Formerly an economist and trade negotiator, Cuello Camilo's diplomatic career started since 1999, serving as head of mission at the U.N. and the WTO in Geneva, the EU in Brussels, the U.N. in New York (working closely with former U.N. Secretary-General Ban Ki-moon, to whom he expressed great admiration for his leadership with Agenda 2030), the U.K. and Qatar.
|Dominican President Luis Abinader arrives in an electric car for his inauguration at the presidential palace in the Dominican capital of Santo Domingo, Aug. 16, 2020. The photo symbolizes the commitment of the Abinader administration to the transition to sustainable and clean energy, which is an area of bilateral cooperation that the Dominican Republic wants to bolster. Courtesy of Embassy of the Dominican Republic|
Electronics, clean energy for transportation
The Dominican Republic has bilateral and multilateral trade pacts that allow the country direct access to more than 930 million consumers around the world, including in North, Central and South America, as well as Europe.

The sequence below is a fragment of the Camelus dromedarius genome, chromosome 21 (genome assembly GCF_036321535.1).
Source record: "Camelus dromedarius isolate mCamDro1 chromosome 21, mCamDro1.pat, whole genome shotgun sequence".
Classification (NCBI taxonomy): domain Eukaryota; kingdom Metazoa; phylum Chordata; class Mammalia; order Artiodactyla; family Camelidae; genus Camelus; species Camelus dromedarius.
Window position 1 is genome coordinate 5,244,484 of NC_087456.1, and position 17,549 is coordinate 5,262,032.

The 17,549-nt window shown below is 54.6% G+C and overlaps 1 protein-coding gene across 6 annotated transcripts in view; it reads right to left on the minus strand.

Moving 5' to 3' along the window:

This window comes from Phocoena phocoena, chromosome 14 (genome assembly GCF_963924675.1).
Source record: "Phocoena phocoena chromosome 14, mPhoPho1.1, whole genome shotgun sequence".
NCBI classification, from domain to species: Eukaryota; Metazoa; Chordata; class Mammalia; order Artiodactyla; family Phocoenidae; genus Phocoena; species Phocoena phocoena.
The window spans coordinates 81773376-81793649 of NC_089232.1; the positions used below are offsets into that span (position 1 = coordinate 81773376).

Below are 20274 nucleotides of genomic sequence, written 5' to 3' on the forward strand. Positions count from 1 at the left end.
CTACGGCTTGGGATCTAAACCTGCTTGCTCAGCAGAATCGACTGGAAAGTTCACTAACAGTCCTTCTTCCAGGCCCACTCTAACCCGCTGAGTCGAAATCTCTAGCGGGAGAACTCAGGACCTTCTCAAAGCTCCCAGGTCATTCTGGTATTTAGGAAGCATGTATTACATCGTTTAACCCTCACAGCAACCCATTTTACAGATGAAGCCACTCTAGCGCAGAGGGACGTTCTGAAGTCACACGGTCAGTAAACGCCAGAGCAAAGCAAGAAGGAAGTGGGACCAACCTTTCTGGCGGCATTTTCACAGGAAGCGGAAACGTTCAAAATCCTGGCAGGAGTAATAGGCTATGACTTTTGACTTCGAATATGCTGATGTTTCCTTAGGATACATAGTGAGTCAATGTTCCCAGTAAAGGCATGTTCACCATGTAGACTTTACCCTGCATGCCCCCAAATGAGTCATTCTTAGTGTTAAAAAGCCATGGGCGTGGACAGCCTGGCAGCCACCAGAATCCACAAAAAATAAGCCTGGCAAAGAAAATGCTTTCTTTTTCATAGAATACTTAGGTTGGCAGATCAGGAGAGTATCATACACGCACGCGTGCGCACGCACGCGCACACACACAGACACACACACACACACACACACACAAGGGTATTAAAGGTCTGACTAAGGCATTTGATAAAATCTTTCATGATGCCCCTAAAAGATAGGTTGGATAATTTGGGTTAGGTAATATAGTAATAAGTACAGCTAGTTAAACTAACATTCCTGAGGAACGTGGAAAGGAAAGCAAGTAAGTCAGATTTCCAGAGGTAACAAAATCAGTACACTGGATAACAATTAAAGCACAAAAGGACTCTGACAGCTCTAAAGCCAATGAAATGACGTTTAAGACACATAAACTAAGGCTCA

Among these pacts are the Dominican Republic-Central America FTA (DR-CAFTA), the Dominican-Republic-Caribbean Community (CARICOM) Free Trade Agreement and the Caribbean Forum (CARIFORUM)-European Union EPA.
"The Dominican Republic is like an aircraft carrier for investors, who can rely on their operations in our territory to shoot their products in all directions without any kind of barriers," Cuello Camilo said. "You can see the Dominican Republic is already attractive but the times call for diversification if we are to meet our common goals in decarbonizing the economy, digitalizing society and increasing the resilience of supply chains. This is where new investment from Korea should come in."